As usual, the article is a well written and nicely presented illustration of a fairly elementary concept, i.e. generating and applying a “Near Critical Filter” to show only tasks with Total Slack values between 0.1 and 10 days.  Ten Six then applied this filter to “clearly see all the tasks that are non-critical but in danger of becoming critical if they are delayed in any way.”  Here is the resulting chart (taken from their article) with the four “Near Critical” tasks highlighted.  The chart implicitly tells us that a Finish-No-Later-Than (2/22/15) constraint has been applied to the “Install Fence” task, reducing its Total Slack to 4 days.  Now the Fence and its only predecessor (Grade Site) are highlighted as Near-Critical.  (The TS=2 on the “Above Grade” summary task, also highlighted, seems to be a fluke of MSP’s screwy roll-up rule for TS; it reflects no logical relationship. [See Total Slack Calculation for Summary Tasks in Microsoft Project.])

Near-Critical-Tasks-in-Microsoft-ProjectFig-7

So, if the fence is delayed by 5 days, is the project’s completion delayed?  Clearly No; not according to this schedule.  The fence is not Near Critical for the project.  It merely has a constraint that may be violated (generating negative slack) if it slips too much.  Since it is a common practice to represent such commitments with late constraints or deadlines, this example is fairly typical of a situation that occurs routinely in complex schedules with multiple contract milestones.  It demonstrates why total slack is an unreliable indicator of the critical/near-critical path – i.e. the driving/near-driving path for project completion (or for anything else) –for all but the simplest projects.

There are some traditionalists in the scheduling profession who aim to preserve the sanctity of Total Slack (and Total Float in other tools) by prohibiting the use of any deadlines or late constraints in the schedule at all, regardless of contract commitments.  The same group should also prohibit the use of variable task calendars and any kind of resource leveling, since these can also invalidate their interpretation of total slack.  I understand and empathize with this point of view – after all, without meaningful Total Slack (especially in MSP), the typical planner or analyst is reduced to hand-waving explanations when it comes to answering the tough questions.  I’ve been there.  Nevertheless, I also think alarm bells should ring and the schedule should bleed red whenever there is a forecast failure to meet a commitment.  I advocate for methods other than setting aside 30 years of software development.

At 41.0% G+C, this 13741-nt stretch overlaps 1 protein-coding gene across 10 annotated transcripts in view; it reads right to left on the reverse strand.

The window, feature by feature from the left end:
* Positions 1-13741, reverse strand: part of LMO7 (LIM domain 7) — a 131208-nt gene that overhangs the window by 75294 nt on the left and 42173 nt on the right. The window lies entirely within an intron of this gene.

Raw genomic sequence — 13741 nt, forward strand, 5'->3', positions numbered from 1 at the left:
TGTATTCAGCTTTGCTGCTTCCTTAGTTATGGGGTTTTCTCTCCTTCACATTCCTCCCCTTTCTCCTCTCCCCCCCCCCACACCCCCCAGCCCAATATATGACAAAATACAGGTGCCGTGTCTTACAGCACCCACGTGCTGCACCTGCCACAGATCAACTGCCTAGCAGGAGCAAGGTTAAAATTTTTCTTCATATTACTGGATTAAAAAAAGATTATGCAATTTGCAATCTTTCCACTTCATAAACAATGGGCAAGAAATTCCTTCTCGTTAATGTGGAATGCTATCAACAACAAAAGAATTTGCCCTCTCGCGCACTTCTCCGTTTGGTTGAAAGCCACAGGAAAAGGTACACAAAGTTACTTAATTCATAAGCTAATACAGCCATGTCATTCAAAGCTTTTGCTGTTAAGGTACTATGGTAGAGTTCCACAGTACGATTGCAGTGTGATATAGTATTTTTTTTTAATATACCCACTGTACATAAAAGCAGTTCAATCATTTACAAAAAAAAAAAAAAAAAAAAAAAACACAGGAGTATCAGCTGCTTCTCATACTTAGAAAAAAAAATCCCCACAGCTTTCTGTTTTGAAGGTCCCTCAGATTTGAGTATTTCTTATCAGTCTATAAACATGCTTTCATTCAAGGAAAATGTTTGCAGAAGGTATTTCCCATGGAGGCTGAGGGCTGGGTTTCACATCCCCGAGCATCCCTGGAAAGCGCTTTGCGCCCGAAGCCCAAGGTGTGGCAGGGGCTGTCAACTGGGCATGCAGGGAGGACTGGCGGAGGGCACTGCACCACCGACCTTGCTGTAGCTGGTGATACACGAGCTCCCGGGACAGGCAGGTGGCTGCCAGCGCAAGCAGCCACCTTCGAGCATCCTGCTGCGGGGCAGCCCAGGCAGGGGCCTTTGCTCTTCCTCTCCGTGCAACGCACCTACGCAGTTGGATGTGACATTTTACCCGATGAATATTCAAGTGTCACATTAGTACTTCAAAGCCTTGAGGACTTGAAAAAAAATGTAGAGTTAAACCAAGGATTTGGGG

I spent a few minutes duplicating Ten Six’s schedule in MSP 2010 – thankful that they seem to be using the same (standard) example for the two articles published eight months apart.  I think I got it close enough for illustrative purposes – with the main factors being a 4-day project work-week (M-Th), a 24-hour calendar on the first two milestones, and the aforementioned late constraint on the fence.  Then I used BPC Logic Filter to trace the logic for the “Project Complete” task.

Here’s the resulting chart.  It shows the driving path for project completion (i.e. the “Critical Path”) – at Relative Float of 0.  The CP includes all the tasks with TS=0 plus the two project milestones which, because of their different calendars, have a different Total Slack value.  The first “Near-Critical Path” is actually 12-days (not 4 days) away from driving the project completion, and it includes the “Grade Site” task with the (synthetically reduced) TS=4.  The “Install Fence” task, also with TS=4, is 24 days away from driving the project completion.

TMB Copy TenSixExample 20150130-20150821

I didn’t write BPC Logic Filter to overcome all the shortcomings of MSP; rather I wrote it to extract and present the logic-related information that is already there but which MSP does not show.  In this case – as in most – it tells a more complete story than Total Slack alone.